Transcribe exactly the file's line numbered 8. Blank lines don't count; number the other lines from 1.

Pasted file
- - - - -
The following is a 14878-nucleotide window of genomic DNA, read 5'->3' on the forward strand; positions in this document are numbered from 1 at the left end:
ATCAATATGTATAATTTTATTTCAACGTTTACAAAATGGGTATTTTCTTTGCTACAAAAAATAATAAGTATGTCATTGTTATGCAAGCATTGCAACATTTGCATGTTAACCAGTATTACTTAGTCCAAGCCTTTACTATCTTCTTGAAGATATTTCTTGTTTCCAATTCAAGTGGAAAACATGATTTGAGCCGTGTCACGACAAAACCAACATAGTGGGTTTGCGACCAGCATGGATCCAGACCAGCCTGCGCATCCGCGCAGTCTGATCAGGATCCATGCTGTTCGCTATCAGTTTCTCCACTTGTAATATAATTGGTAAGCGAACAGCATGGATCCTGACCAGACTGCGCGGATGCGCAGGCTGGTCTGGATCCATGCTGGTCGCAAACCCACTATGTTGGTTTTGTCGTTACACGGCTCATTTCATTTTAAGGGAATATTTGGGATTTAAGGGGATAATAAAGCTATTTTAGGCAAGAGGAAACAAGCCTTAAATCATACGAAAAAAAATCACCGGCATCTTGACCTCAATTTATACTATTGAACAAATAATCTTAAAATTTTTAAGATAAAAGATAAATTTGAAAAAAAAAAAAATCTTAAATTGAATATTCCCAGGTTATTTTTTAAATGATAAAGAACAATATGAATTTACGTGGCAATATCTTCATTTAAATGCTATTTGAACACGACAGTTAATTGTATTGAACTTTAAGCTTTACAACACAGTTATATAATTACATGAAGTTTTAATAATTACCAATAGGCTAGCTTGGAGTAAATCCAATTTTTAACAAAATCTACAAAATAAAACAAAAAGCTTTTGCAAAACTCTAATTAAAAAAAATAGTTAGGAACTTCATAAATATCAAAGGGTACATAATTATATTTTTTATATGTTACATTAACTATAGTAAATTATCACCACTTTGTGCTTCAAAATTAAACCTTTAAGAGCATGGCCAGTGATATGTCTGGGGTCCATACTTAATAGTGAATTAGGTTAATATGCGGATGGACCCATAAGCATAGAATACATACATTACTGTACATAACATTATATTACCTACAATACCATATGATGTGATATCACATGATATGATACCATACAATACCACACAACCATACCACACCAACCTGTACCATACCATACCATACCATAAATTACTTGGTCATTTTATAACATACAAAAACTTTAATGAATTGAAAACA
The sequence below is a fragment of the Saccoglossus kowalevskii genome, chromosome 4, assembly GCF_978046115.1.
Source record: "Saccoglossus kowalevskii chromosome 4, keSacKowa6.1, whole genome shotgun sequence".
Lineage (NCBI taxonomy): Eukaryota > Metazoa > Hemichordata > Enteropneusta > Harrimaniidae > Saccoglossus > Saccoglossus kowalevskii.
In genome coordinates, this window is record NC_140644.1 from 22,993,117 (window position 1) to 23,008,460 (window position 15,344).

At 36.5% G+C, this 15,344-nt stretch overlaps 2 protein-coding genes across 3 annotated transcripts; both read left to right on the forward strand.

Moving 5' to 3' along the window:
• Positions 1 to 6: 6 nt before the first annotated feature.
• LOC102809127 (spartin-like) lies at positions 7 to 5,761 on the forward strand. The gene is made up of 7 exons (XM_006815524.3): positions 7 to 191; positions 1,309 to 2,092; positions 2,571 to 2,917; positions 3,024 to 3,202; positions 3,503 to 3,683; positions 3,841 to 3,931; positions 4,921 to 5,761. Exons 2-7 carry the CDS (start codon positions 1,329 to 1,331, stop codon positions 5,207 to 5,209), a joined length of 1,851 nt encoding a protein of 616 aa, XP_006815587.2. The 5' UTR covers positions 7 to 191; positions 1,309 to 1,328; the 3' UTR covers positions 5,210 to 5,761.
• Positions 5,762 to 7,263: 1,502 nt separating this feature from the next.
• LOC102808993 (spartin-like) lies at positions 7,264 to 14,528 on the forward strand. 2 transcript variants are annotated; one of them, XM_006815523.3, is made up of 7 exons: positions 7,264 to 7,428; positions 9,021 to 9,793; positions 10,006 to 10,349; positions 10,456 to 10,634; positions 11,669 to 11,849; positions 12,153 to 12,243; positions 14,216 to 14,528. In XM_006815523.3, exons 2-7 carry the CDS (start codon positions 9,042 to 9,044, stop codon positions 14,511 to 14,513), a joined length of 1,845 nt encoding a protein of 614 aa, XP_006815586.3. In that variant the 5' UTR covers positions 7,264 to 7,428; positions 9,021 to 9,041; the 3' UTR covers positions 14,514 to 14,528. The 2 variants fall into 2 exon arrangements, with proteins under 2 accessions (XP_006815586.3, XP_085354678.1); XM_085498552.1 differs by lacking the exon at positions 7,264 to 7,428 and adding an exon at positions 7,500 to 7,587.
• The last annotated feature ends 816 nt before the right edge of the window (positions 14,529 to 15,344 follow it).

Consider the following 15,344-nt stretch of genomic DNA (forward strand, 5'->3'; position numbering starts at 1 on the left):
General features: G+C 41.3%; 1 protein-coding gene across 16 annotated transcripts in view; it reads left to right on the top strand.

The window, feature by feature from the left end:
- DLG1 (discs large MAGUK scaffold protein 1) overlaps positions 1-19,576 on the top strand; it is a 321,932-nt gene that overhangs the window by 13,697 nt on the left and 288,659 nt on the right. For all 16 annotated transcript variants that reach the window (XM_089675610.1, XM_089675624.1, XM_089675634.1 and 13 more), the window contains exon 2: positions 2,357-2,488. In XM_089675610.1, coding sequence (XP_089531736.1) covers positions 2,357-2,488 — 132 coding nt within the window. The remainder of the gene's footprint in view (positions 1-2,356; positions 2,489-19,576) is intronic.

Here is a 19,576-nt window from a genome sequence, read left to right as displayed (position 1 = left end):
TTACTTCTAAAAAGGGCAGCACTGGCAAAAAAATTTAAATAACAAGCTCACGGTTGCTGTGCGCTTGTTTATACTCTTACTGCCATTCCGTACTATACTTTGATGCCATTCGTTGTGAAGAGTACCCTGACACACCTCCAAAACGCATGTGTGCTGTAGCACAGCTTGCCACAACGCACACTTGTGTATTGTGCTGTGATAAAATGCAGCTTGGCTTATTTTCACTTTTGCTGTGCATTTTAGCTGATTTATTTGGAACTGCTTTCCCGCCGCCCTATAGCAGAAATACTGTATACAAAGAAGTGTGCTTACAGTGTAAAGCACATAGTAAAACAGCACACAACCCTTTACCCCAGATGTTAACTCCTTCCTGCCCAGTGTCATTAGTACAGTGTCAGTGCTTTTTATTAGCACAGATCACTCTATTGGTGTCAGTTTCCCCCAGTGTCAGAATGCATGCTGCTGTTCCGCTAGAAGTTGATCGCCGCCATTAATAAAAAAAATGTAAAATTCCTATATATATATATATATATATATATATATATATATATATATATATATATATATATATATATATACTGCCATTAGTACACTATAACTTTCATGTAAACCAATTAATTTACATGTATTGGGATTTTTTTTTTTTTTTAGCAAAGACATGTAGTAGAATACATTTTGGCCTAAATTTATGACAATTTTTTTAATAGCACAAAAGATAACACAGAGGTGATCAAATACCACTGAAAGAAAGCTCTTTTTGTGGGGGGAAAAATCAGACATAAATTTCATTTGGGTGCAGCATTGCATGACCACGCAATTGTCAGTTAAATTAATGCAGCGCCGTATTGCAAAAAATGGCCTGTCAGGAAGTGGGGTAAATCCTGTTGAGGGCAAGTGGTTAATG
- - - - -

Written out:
Moving 5' to 3' along the window: